How Does Rolex GMT Bezel Work? Complete Guide

How Does Rolex GMT Bezel Work? Complete Guide

The Rolex GMT-Master II is one of the most iconic - if not the most iconic - GMT watches in the world. And that’s perhaps not very surprising for a number of reasons.

First off, Rolex is one of the most iconic watch brands in the world. It’s a brand that is known all around the world and praised as one of the most prestigious watch brands in the world.

Secondly, Rolex is actually the company that is responsible for making the first-ever GMT wristwatch. With that said, when a lot of people ask how a GMT bezel work, they often refer to how a Rolex GMT bezel work. But the good news is that essentially all GMT watches are made the same, so regardless of which GMT watch you have, you’ll find this guide helpful.

So how does a Rolex GMT bezel work? That’s what we will look closer at in this article.

Rolex GMT background

Before we dig into the details of how a Rolex GMT bezel works, let’s go through the background and history of the Rolex GMT.

The story of this model goes all the way back to 1954 when Rolex released the first GMT-Master reference 6542. The GMT was released at the request of the iconic airline Pan Am.

Pan Am (Pan American Airlines) contacted Rolex and requested that they made a timepiece for their pilots that was able to keep track of two timezones simultaneously for when the pilots traveled across different continents. Remember, this was a time when airlines started flying across the Atlantic Ocean, to Europe and back, but also to other continents as well. The request was intended to help pilots keep track of their local time but also their home time. - simultaneously.

Rolex’s response to PanAm’s request was the GMT-Master - the first GMT wristwatch ever to be released. The reference was presented with a 38mm case and powered by the base caliber 1030, modified to include a 24 hour hand, which resulted in the caliber 1065.

How a GMT watch works - how does Rolex GMT bezel work

The concept of the GMT is, at least from a functional standpoint, quite simple. A GMT watch is equipped with an additional hour hand, known as the GMT hand, and a bi-directional 24-hour bezel. The 24-hour GMT hand rotates one full rotation every 24 hours.

The home time is indicated by the conventional hour, minute, and seconds hands. The local time is indicated by the 24-hour hand which is read against the graduations on the bezel when in the neutral position.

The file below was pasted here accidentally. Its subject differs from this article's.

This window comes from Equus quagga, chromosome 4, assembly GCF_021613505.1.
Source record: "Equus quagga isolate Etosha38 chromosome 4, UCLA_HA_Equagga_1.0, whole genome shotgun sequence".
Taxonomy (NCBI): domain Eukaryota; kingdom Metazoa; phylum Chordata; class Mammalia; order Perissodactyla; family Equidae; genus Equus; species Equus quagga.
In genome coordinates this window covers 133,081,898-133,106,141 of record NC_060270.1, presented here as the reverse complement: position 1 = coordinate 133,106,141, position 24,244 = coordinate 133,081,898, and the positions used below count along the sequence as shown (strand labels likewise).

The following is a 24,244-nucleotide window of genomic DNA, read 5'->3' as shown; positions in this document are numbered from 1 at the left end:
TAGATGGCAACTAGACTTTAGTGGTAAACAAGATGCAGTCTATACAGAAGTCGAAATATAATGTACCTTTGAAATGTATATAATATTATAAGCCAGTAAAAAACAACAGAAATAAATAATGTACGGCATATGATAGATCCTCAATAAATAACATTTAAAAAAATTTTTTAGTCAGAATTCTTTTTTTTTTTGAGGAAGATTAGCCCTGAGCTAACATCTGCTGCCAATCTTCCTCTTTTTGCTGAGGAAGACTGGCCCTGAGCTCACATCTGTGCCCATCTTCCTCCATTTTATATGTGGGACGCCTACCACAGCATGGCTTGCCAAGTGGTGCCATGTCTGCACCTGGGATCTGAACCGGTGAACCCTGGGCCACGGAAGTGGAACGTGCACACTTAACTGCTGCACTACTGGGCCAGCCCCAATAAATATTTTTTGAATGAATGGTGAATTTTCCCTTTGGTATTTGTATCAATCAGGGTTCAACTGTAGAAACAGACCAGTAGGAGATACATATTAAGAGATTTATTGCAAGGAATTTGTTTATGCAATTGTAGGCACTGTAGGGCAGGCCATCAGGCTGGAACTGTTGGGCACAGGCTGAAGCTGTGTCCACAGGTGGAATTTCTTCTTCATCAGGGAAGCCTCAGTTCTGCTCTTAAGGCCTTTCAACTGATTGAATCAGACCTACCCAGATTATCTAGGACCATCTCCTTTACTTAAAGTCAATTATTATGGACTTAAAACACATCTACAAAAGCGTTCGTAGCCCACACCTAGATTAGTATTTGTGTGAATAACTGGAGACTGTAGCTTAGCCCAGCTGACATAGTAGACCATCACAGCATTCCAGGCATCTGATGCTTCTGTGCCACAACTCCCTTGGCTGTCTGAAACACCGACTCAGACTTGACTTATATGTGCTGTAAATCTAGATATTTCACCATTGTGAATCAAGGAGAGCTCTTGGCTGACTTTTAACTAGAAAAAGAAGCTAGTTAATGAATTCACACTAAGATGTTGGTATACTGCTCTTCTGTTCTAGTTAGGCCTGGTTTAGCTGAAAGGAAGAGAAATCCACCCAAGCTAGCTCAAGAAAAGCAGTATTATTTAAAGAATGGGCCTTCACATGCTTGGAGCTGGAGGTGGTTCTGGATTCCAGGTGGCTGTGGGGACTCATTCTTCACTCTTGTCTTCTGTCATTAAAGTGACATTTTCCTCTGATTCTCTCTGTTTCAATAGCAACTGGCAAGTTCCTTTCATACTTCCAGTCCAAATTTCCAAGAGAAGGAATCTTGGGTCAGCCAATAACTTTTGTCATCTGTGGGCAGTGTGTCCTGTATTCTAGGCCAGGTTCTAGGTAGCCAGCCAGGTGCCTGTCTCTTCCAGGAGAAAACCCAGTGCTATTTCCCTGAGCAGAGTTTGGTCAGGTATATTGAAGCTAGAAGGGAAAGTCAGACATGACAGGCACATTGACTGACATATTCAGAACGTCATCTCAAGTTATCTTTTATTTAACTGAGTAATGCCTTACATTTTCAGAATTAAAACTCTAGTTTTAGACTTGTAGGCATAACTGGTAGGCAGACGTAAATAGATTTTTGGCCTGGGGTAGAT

Not all GMT watches have a rotating bezel, but the Rolex GMT-Master does, which is what we use to set a third time on our watch.

To set the GMT-Master, you first set the regular (home) time. To set the home time, pull out the crown two positions and set the time and date using the GMT hand. The bezel should be in the standard position, meaning the triangle at 12 o’clock. Generally, home time is where you start your journey - your home.

Now, it’s time to set the local time. You set the local time by adjusting the hour hand. To do this, you adjust the jumping hour hand. With Rolex’s newer GMT models, the GMT hand can be adjusted individually without affecting the 24-hour hand or the minute hand (something that was not possible with the early GMT watches). Bear in mind that the date will always correspond to the local time, not the local time.

So how does the GMT bezel work?

As mentioned, when the GMT bezel is in the 12 o’clock position, it will indicate the 24-hour time. But turning the bi-directional bezel of the GMT-Master II will allow you to read the time in an alternative time zone. When you rotate the GMT bezel, the reference time is no longer shown.

Since it is a 24-hour bezel, it has 24 ”clicks” that you will feel when rotating it. Every click is one hour. 

To display the alternative time zone, identify the difference in hours between your reference time and time in your desired time zone. For example, if you are in Paris and want to know the time in New York, you may know that New York is 6 hours after Paris. To identify the time in New York, you turn the bezel clockwise 6 hours (6 positions). If you, on the other hand, are in New York and want to know the time in Paris, you turn the bezel clockwise 6 hours (6 positions). The key to using the Rolex GMT bezel is therefore to know how many hours difference there is between your reference time and the location that you want to know the time in.

Simply summarized, you turn the bezel to the left for second time zones that are ahead of your local time and you turn the bezel to the right for time zones that are behind your local time.

The minutes will always be indicated on the dial with the center minute hand as the minutes are always the same, regardless of the time zone.

Remember that the Rolex GMT hand is a 24-hour hand, meaning it will only go around the dial once per day. The purpose of this is to allow the wearer to read AM and PM time, and thus know whether it is night or day in the timezone. This is where a bi-colored bezel comes in handy, which can be found on most Rolex GMT-Master watches. The darker tone on the bezel shows night, and the higher color indicates the daytime hours.

How to use Rolex GMT bezel - summarized

1. Set the watch to your home time using the large 24-hour hand.

2. Set the local time (the second time zone, your current destination) to the time zone which you are in by pulling out the crown to the first notch and setting the standard hour hand to display the date and the time correctly.

3. To see the time in an alternative time zone, figure out how many hours ahead a third time zone is that you want to find out the time in.

4. Rotate the bezel either clockwise our counterclockwise to compensate for the difference in hours. One click on the bezel represents one hour. If a location is behind, you rotate the bezel clockwise, and if the time in the location is ahead, you rotate it counterclockwise.

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